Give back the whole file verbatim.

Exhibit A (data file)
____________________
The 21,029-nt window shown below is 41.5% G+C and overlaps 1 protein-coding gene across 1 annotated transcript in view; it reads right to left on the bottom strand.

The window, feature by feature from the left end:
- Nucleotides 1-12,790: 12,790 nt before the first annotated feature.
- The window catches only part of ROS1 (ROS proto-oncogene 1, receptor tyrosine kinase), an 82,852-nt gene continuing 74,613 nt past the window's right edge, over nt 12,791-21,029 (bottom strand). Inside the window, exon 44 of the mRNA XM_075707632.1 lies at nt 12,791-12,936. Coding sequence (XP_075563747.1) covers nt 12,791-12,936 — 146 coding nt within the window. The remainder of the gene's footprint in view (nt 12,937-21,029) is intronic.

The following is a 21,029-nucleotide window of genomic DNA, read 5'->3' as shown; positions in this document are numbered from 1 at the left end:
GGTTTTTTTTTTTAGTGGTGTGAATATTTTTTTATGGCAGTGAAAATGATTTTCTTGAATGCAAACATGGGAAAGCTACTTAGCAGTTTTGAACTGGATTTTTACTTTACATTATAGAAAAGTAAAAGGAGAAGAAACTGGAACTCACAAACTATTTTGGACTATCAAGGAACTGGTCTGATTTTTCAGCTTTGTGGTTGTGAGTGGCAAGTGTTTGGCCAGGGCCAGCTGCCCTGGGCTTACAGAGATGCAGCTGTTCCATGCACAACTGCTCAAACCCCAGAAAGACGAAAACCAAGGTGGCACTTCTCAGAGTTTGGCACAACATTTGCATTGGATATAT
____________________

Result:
The 21,029-nt window shown below is 41.5% G+C and overlaps 1 protein-coding gene across 1 annotated transcript in view; it reads right to left on the bottom strand.

The window, feature by feature from the left end:
- Nucleotides 1-12,790: 12,790 nt before the first annotated feature.
- The window catches only part of ROS1 (ROS proto-oncogene 1, receptor tyrosine kinase), an 82,852-nt gene continuing 74,613 nt past the window's right edge, over nt 12,791-21,029 (bottom strand). Inside the window, exon 44 of the mRNA XM_075707632.1 lies at nt 12,791-12,936. Coding sequence (XP_075563747.1) covers nt 12,791-12,936 — 146 coding nt within the window. The remainder of the gene's footprint in view (nt 12,937-21,029) is intronic.

The following is a 21,029-nucleotide window of genomic DNA, read 5'->3' as shown; positions in this document are numbered from 1 at the left end:
GGTTTTTTTTTTTAGTGGTGTGAATATTTTTTTATGGCAGTGAAAATGATTTTCTTGAATGCAAACATGGGAAAGCTACTTAGCAGTTTTGAACTGGATTTTTACTTTACATTATAGAAAAGTAAAAGGAGAAGAAACTGGAACTCACAAACTATTTTGGACTATCAAGGAACTGGTCTGATTTTTCAGCTTTGTGGTTGTGAGTGGCAAGTGTTTGGCCAGGGCCAGCTGCCCTGGGCTTACAGAGATGCAGCTGTTCCATGCACAACTGCTCAAACCCCAGAAAGACGAAAACCAAGGTGGCACTTCTCAGAGTTTGGCACAACATTTGCATTGGATATAT